Mahinda Rajapaksa Files Appeal in Supreme Court Against Interim Court's Order
The Court of Appeal in an interim order Monday temporary halted Rajapaksa and his Cabinet from functioning in their positions in response to a case filed by 122 legislators against his disputed government.
File image of Mahinda Rajapaksa. (Image: Reuters)
Colombo: An appeal was filed Tuesday in Sri Lanka's Supreme Court against a court order that barred Mahinda Rajapaksa from acting as Prime Minister.
The Court of Appeal in an interim order Monday temporary halted Rajapaksa and his Cabinet from functioning in their positions in response to a case filed by 122 legislators against his disputed government. The court set the hearing of the case for December 12 and 13.
MP Gamini Lokuge said the appeal was filed in the Supreme Court against the interim order issued by the Court of Appeal, Daily Mirror reported.
Rajapaksa had said on Monday that he would appeal against the Court of Appeal's interim order.
"We will not agree with the interim order issued by the Court of Appeal today suspending the Cabinet. We will appeal to the Supreme Court first thing tomorrow against it," Rajapaksa said in a statement.
He said that it was the Supreme Court which has the power to interpret the Constitution.
As many as 122 parliamentarians of Wickeremesinghe's United National Party (UNP), Janatha Vimukthi Peramuna (JVP) and Tamil National Alliance last month filed a petition in the Court of Appeal challenging Rajapaksa's authority as the prime minister.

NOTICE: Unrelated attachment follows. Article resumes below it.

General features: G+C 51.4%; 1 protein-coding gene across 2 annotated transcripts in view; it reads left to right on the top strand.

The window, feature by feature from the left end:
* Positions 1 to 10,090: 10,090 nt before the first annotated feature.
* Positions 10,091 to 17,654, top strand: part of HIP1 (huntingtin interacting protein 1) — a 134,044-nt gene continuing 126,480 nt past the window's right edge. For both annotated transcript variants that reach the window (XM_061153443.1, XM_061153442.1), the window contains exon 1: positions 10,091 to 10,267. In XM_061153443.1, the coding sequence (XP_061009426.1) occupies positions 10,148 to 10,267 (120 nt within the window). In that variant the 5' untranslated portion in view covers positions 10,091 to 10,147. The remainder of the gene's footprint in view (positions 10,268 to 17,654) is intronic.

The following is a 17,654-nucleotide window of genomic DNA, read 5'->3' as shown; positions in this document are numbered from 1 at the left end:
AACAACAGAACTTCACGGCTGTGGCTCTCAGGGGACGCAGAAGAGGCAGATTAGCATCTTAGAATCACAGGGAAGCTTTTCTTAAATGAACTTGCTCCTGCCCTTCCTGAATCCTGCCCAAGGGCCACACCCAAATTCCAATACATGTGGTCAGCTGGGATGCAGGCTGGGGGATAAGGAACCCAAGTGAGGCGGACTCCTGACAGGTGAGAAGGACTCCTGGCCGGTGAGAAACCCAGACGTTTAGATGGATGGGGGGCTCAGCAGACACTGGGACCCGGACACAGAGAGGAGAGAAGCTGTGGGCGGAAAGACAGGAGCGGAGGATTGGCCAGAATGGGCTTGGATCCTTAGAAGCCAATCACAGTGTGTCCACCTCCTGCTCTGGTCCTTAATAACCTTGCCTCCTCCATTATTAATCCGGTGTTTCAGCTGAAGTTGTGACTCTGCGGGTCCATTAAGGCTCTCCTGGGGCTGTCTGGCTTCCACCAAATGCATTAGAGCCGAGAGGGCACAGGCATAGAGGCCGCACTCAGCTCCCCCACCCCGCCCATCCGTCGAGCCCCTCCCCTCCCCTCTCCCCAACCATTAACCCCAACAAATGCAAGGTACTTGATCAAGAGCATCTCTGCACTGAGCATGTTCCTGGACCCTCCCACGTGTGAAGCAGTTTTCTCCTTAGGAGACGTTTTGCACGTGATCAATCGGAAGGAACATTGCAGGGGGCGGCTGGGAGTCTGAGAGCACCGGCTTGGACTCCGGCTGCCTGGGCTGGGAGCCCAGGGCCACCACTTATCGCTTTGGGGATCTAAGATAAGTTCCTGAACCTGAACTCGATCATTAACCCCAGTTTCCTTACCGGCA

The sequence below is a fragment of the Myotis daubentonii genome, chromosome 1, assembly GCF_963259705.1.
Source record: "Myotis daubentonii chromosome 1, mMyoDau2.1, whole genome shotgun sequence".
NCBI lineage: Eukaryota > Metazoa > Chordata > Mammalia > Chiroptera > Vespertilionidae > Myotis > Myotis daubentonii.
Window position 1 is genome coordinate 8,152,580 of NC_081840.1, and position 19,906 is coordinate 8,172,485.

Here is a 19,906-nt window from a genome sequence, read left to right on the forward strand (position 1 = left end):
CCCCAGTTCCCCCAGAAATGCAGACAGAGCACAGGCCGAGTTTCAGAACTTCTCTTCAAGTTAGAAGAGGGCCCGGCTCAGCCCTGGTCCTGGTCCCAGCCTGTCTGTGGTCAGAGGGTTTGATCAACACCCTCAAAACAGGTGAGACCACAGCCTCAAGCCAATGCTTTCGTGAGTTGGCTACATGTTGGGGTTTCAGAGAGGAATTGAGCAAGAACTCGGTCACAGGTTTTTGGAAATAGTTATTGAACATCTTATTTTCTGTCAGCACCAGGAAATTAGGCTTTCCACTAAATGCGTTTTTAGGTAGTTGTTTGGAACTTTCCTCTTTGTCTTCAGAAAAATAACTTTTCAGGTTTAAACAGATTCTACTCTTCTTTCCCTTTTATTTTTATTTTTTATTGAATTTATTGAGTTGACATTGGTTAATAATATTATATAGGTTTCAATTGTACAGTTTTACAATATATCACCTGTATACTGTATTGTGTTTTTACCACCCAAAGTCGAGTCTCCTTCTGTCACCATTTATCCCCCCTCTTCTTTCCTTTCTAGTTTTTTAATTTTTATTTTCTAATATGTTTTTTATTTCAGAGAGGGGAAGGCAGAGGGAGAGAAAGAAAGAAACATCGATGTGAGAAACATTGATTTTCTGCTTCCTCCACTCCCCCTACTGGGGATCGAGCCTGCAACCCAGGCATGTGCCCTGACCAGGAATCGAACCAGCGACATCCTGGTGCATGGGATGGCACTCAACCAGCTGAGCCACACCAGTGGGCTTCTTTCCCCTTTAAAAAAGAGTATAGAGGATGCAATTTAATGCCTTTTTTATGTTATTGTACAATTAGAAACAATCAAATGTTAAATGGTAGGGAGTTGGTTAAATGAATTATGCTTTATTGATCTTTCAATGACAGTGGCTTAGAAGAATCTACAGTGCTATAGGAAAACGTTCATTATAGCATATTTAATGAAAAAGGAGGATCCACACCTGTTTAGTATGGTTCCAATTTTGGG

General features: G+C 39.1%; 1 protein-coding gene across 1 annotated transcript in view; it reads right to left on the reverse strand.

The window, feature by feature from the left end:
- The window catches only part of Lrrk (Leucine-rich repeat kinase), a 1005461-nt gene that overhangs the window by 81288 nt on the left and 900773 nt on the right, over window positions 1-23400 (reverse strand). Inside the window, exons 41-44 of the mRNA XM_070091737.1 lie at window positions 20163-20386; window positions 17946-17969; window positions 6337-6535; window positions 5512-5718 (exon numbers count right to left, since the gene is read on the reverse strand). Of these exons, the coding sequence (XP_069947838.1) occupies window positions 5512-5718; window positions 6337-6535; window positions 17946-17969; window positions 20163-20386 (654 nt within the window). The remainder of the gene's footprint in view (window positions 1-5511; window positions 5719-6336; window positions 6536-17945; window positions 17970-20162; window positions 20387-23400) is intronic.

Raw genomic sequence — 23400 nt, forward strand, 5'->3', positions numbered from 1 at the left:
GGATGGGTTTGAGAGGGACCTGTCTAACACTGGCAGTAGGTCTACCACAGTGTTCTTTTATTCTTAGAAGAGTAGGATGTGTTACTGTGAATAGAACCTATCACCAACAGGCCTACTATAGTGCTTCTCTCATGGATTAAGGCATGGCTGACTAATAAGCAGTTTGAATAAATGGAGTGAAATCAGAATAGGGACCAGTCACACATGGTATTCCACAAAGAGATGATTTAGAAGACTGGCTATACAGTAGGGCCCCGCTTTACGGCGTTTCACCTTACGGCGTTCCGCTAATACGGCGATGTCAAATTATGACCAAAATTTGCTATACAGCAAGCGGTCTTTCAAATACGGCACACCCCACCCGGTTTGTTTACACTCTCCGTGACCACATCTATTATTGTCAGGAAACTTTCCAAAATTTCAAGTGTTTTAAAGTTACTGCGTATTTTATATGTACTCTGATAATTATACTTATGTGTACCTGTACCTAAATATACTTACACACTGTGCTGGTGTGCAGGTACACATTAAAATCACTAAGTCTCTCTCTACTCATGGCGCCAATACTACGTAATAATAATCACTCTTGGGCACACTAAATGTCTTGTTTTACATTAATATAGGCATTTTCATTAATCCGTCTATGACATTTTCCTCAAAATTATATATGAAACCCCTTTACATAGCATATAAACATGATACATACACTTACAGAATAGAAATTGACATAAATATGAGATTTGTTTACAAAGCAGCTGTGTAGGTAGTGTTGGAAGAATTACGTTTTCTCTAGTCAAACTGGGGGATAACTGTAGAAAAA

The interim ruling was a major blow to both President Maithripala Sirisena and Rajapaksa after the former had appointed his ex-rival as the prime minister on October 26, plunging the country into a major constitutional crisis.
Sirisena later dissolved Parliament, almost 20 months before its term was to end, and ordered snap election. The Supreme Court overturned Sirisena's decision to dissolve Parliament and halted the preparations for snap polls.
The political crisis has crippled the government for more than a month.
Ousted prime minister Ranil Wickremesinghe and Rajapaksa both claim to be the prime ministers. Wickremesinghe says his dismissal is invalid because he still holds a majority in the 225-member Parliament.
Prior to the crisis, Wickramasinghe's UNP had the backing of 106 parliamentarians while Rajapaksa and Sirisena combine had 95 seats.
Rajapaksa has, so far, failed to prove his majority in Parliament.
Wickremesinghe, with the support from the main Tamil party, claims to have the support of more than 113 legislators, required for simple majority.
The Tamil National Alliance (TNA) has 16 seats in the house and JVP has six legislators.
The UNF has moved three no trust motions against Rajapaksa, who has refused to step down.
The Sri Lankan president has said that due to sharp personal differences with Wickremesinghe he would not reappoint him as the Prime Minister.
However, Wickremesinghe's UNP claims that Sirisena will be left with no choice as he would be the man who will command the confidence in the House.
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